I am a loyal wife who does not take divorce lightly, but I'm thinking about leaving my husband, "Joe." He is very hard on my 12-year-old daughter from a previous marriage, "Natalie."
Joe is very strict in disciplining her, to the point of being unreasonable. It has become so bad that Natalie says she hates him and wants to leave him. My two older children, who no longer live with us, feel the same way about Joe. Even my "strict" father is unhappy with the way Joe treats Natalie.
If I honestly thought he loved my daughter and was acting out of love, I might feel differently. However, he has made it clear he dislikes ALL my children -- with a long list of "reasons."
I told Joe my children are my No. 1 priority, and if anyone in my life is a variable, it's him. He finally admitted he's jealous of Natalie and the time we spend together.
As unhappy as I am with Joe's behavior, I'm afraid if I give in to Natalie's request that I leave him, she may try to manipulate me in other ways. Please help me find a solution.
Mississippi Wife and Mom
For your husband to take out his jealousy and resentment of your parental duties on your daughter is deplorable. While I don't think that a 12-year-old should dictate with whom a parent spends his or her life, in this case, your daughter may have a point.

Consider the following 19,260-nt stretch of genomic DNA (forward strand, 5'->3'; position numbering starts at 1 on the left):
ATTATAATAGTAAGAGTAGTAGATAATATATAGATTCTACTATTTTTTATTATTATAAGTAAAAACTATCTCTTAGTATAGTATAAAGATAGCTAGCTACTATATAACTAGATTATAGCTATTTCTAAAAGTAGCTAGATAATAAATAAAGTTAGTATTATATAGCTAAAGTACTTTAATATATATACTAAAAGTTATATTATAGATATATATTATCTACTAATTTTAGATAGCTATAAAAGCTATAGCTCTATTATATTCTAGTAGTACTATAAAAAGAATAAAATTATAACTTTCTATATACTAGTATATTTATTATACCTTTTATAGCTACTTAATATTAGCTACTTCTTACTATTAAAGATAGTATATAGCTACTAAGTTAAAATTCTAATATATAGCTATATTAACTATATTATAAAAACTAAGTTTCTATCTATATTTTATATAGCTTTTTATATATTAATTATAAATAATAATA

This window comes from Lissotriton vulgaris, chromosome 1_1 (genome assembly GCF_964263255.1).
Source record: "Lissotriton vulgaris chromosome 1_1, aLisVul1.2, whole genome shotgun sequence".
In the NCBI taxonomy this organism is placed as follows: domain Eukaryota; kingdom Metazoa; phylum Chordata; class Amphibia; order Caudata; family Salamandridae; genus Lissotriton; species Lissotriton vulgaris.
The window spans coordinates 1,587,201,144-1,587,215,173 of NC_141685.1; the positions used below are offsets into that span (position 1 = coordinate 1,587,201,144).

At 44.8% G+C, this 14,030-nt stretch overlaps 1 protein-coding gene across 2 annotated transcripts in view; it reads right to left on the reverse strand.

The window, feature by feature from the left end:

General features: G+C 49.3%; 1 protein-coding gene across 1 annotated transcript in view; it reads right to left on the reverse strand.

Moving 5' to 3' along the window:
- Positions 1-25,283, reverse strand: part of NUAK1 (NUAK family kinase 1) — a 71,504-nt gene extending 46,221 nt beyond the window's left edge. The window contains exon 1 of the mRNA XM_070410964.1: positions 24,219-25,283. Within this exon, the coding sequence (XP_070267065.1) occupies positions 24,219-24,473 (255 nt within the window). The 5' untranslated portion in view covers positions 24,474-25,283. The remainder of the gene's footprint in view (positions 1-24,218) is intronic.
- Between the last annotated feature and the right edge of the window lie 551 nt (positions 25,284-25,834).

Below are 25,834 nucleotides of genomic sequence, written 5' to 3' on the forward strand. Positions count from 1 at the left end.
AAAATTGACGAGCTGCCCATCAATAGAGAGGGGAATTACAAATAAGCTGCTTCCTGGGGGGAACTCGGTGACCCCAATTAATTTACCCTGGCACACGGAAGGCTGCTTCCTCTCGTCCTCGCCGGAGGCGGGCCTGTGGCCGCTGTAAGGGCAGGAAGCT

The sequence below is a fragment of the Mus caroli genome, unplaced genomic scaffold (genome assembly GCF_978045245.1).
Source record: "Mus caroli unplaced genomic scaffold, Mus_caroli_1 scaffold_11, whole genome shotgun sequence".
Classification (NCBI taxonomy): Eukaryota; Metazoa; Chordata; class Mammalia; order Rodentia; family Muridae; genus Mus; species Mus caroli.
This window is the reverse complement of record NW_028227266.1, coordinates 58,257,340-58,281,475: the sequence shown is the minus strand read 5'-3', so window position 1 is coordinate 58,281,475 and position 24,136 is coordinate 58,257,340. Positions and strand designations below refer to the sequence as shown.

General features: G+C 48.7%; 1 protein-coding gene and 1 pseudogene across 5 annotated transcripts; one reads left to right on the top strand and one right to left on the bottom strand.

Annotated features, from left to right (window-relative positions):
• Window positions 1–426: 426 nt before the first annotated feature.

However, before you make any decisions, I urge you, Joe and Natalie to get family counseling to see if his jealousy can be worked out. If it can't, then a separation until your daughter is 18 may be in order.
For the past nine months, I have been secretly married to a man of whom my family does not approve. I have been able to keep them in the dark because I am a student and live in another state. I'm 33 years old, Abby, and, knowing the problems it will cause, I need some tips on how to tell my family. Help!
Not a Child in Illinois
I agree that at 33, you are not a child; you are an adult who has made an important decision. While it would be nice if your family approved of your choice of life partners, one of the basic premises of marriage is that you are forming a family unit of your own. Call your parents and relatives and share the "good news" with them. How they react will be their problem. Please don't continue to make it yours.
In a recent column, a reader shared a humorous experience about her smoke alarm going off. She regarded it as a "sign" from her deceased father that he was okay.
My beloved husband, Frank, was blind from diabetes when he died. He had owned a "talking watch." Since it had been such an important part of his daily life, it was on his wrist for the funeral -- with the voice and alarm turned off.
The minister who officiated at Frank's service began "preaching" instead of fondly remembering my late husband's life, and right smack in the middle of the sermon, somehow my husband's watch alarm went off! Later someone said, "Yep, that was Frank. He was letting the preacher know it was time to quit!"
Susan, Coleman, Mich.
Let's just say it took a miracle to turn a wristwatch into a "stop" watch.
Dear Abby is written by Abigail Van Buren, also known as Jeanne Phillips, and was founded by her mother, Pauline Phillips. Write Dear Abby at www.DearAbby.com or P.O. Box 69440, Los Angeles, Calif. 90069.
(c)2003, Universal Press Syndicate